The groups says, “Nothing yet, but we’re been thinking and talking about you, and we have decided that you are very different than us. So you must be ill. And illness scares us so we are scared of you.”

The well individual says, “So what about it? I’ve done nothing to frighten anyone. I can’t help that you’re scared. Maybe you need help. Anyway, call me what you will. Call me ill if that pleases you. I’m well, and I’ll not agree with you. Now bugger off.”

The group says, “It is not your choice anymore. There are more of us than you. We have decided that you are ill and so we will also decide what to do about you now that we have decided that you are ill.”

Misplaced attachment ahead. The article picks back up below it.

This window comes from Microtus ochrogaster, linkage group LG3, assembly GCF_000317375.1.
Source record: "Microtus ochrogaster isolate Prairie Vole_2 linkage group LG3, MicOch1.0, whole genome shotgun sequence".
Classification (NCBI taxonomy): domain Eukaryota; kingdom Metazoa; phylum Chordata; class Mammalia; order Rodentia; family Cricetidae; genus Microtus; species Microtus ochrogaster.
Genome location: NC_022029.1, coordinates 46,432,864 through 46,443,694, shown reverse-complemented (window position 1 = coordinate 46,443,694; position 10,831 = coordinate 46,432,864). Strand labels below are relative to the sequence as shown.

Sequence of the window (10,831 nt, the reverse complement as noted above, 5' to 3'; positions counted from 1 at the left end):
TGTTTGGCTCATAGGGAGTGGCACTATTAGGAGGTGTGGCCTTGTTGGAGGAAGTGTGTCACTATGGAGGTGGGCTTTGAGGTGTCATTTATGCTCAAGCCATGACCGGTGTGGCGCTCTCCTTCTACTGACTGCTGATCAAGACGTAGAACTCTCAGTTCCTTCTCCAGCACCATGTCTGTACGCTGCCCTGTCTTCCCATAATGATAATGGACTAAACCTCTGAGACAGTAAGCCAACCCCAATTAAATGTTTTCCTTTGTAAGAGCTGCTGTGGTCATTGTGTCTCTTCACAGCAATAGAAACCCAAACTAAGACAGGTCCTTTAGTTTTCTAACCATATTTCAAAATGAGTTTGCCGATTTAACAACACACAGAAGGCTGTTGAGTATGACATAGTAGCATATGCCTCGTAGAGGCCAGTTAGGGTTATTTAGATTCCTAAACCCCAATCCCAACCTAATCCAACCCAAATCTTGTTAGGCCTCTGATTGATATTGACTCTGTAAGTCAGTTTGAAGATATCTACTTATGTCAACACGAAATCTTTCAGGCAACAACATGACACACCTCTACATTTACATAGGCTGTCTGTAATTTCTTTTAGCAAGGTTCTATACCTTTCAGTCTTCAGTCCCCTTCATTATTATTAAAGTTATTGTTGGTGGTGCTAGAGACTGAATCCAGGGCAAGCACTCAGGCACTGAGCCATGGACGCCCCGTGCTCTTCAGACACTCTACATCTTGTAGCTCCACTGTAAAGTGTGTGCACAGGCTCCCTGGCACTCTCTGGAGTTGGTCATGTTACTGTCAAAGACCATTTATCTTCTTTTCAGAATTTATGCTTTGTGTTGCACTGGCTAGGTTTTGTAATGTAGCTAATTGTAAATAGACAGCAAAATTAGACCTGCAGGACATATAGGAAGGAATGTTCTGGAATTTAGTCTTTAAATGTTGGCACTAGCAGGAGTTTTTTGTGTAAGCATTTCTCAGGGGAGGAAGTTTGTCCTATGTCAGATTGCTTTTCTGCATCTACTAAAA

The well individual says, “Oh, Criminy. I was feeling well, but now I’m really starting to feel, well, ill.”

The above dialogue is fictional and is intended to raise issues related to patient autonomy.

There is a difference between someone going to the doctor because they feel sick– and a group of people deciding that someone else is sick and needs care. Who gets to say who is sick and injured? Who gets to decide if someone is ill, or well, and what treatment, if any, is best? The patient? The doctor? Schmucks on the street?

Patient rights matter because human rights matter. Because patients are human beings.

While most Americans recognize the need for patient rights when it comes to the treatment of physical conditions, unfortunately there is a gap when it comes to the way in which Americans recognize the patient rights of those with cognitive differences, particularly those with what are called “psychological conditions” and “mental illnesses.”